YouTube continues to pay less than most other streaming platforms, according to the BPI (along with every other music industry trade body). But that’s not the only category that’s beating YouTube.
The numbers keep saying the same thing.
According to a full-year 2018 report from the Entertainment Retailers Association (ERA), paid streaming revenue overtook physical and download revenue for the first time in the UK.
The ERA found that 62.1% of all British music revenue last year came from paid subscription streaming. Just 37.9% came from physical sales and digital downloads.
That number falls mostly in line with a similar report from the RIAA. Paid subscription streaming in the U.S. remained the biggest driver of increased revenue last year for the American music industry at $4.7 billion, up 33% over 2017.
Now, the British Phonographic Industry (BPI) has published its own study for the full year of 2018.
Once again, Subscription Streaming > Physical + Download Sales.
The BPI found that paid subscription streams accounted for 54% of British labels’ income last year. Revenue from these streams grew 34% over 2017 to £468 million ($614 million).
Overall streaming music revenue grew to £516 million ($687 million). Ad-funded streams (Spotify, Deezer, etc.) grew 25.8% to £19 million ($25 million).
Revenue from video streams (YouTube, Facebook, etc.) rose 9.9% to £29.7 million ($39 million). The BPI noted that YouTube delivered more than 30 billion streams in 2018: “This would have been greater still had video streaming platforms, predominantly YouTube, generated a great deal more than just £29.7 million in return for an estimated 30 billion-plus annual plays of music videos in the UK,” the organization stated.
CD sales plummeted 28.4% to £240.7 million ($316 million). Downloads also saw a similarly sharp decline, falling 27.9% to £81.5 million ($107 million). Sync licensing brought in £25.5 million ($33.5 million) in revenue.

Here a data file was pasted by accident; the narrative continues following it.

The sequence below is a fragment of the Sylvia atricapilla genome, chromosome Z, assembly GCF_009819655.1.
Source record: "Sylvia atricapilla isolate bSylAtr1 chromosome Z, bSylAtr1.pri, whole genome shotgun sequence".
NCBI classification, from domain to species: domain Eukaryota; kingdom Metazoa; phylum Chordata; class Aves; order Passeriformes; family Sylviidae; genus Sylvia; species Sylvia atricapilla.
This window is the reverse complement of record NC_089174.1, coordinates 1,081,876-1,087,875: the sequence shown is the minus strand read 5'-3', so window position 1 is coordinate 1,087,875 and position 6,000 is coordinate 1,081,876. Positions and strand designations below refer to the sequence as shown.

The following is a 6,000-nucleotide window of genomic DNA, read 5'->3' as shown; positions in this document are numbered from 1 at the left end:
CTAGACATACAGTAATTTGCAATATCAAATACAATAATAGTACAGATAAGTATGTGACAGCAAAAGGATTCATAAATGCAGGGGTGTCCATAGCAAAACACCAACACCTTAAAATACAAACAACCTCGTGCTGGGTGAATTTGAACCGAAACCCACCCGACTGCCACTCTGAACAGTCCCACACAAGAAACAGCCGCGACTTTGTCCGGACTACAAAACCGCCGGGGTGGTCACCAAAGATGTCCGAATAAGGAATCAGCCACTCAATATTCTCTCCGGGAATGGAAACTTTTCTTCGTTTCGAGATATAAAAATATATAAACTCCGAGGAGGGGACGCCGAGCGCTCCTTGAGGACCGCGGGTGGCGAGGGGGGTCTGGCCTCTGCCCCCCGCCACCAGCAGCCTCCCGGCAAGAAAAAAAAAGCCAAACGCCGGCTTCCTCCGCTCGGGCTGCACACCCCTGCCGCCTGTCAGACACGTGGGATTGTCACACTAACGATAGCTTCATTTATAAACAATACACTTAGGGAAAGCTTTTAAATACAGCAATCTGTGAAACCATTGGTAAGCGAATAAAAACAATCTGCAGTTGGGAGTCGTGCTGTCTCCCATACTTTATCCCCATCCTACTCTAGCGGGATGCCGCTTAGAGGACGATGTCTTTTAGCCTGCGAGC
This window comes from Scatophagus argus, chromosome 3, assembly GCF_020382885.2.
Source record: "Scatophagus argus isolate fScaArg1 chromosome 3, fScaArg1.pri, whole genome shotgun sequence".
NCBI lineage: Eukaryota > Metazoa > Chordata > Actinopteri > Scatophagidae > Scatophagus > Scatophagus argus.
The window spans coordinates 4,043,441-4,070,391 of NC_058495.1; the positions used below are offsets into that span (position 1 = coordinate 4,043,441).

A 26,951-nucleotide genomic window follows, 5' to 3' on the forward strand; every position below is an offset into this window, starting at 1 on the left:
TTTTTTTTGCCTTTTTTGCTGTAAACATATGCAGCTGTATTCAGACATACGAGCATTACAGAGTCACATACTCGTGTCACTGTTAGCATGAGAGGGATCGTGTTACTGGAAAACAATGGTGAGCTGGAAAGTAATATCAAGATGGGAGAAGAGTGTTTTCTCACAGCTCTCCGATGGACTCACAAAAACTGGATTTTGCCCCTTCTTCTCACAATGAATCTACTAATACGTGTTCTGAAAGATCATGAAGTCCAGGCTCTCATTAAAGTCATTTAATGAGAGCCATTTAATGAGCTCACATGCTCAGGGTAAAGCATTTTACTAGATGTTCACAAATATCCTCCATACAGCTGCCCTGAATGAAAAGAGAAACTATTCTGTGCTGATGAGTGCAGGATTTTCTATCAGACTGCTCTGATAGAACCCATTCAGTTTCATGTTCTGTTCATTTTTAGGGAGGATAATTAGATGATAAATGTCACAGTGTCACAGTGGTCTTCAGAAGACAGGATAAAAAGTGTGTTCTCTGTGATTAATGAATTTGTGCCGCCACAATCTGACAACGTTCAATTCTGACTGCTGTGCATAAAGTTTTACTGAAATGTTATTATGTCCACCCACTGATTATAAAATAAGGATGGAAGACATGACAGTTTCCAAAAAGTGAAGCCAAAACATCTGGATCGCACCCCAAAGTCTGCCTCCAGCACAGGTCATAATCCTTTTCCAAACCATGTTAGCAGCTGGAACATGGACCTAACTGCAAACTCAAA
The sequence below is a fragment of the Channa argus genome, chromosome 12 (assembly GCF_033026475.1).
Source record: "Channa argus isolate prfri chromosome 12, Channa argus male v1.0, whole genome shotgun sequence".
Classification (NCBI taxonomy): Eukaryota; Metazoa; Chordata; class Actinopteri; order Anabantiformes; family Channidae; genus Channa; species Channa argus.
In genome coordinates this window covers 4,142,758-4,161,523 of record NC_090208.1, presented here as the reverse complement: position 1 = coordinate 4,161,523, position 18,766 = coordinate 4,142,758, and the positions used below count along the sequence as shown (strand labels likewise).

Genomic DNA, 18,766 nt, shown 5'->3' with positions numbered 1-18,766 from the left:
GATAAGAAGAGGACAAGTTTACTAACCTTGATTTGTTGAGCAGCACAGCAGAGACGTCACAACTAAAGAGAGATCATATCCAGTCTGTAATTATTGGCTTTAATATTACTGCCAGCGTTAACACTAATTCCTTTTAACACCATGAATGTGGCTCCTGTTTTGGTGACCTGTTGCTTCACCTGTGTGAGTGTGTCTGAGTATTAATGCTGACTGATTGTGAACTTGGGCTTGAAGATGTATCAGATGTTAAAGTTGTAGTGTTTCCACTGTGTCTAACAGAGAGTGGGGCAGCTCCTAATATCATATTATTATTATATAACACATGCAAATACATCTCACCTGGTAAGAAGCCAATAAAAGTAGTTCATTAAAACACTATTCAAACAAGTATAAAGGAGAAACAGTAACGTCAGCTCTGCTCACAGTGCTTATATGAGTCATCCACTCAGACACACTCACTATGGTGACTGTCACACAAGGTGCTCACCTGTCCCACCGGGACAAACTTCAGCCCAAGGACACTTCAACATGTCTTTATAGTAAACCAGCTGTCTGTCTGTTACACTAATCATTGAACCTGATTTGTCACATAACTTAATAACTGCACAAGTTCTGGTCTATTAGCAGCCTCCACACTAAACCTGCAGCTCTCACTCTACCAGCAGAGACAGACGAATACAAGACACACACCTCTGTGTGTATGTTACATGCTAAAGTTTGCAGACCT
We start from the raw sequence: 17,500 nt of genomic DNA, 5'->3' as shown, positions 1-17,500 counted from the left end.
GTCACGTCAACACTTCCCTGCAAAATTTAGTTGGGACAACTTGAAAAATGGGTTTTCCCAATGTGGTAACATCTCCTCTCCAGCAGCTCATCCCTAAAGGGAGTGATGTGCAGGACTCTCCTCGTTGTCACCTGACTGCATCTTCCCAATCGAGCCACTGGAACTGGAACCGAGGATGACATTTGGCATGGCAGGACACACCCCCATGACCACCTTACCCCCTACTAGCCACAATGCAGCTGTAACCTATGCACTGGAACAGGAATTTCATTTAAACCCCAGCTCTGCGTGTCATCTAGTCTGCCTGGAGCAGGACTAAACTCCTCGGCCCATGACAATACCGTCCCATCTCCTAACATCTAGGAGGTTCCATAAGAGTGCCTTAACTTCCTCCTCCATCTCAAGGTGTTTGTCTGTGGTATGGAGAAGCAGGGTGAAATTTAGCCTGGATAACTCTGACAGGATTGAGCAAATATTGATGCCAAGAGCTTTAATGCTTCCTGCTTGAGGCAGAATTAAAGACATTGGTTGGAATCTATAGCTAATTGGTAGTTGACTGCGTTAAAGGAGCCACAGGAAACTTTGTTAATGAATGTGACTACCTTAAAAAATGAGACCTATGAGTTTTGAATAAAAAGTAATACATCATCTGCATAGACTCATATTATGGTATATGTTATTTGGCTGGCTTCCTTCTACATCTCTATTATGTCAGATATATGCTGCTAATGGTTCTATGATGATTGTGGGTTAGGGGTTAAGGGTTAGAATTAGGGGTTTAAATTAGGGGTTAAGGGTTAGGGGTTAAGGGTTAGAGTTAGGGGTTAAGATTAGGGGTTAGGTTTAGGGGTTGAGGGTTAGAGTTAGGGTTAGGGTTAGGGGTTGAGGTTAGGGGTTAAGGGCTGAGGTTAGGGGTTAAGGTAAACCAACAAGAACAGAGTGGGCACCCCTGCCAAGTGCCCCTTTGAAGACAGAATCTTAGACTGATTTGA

Amazingly, vinyl sales saw a slight 3.7% increase to £57.1 million ($75 million), nearly double that of video streams.
That’s an impressive difference, though sadly, vinyl is still a small piece of the overall recording pie. According to the BPI, overall revenue for 2018 grew 3.1% to £865.5 million ($1.1 billion), with vinyl comprising a 6.6% slice.
The BPI states that overall recording revenues have grown 20% for the British music industry in the past three years. Yet, this number remains far from the peak growth the industry brought in 18 years ago – £1.2 billion ($1.6 billion) in 2001.
Also worth noting is that growth is clearly slowing year-over-year. Unfortunately — or perhaps predictably — streaming’s hockey stick acceleration is slowing down, especially in major markets like the UK.
That’s led to fears that broader growth is now flattening, or even worse, ebbing downward. Then again, this is an industry that nearly cratered a few years ago — and suddenly finds itself on some streaming terra firma.
Speaking about the findings, Geoff Taylor, BPI’s Chief Executive, wrote,
“The recorded music industry in the UK is showing consistent growth, driven by investment in new talent, innovative global marketing, and offering music fans outstanding choice, convenience and value.”
Yet, Taylor also called on the government to tackle various problems that have created uncertainty in the industry.
“Long-term growth depends on robust government action to tackle the value gap, promote investment, ensure online platforms take responsible action to reduce infringement, and secure the future talent pipeline by giving state school pupils the opportunity to discover and develop their talent.”
Featured image by Elisa Lataster (CC by 2.0).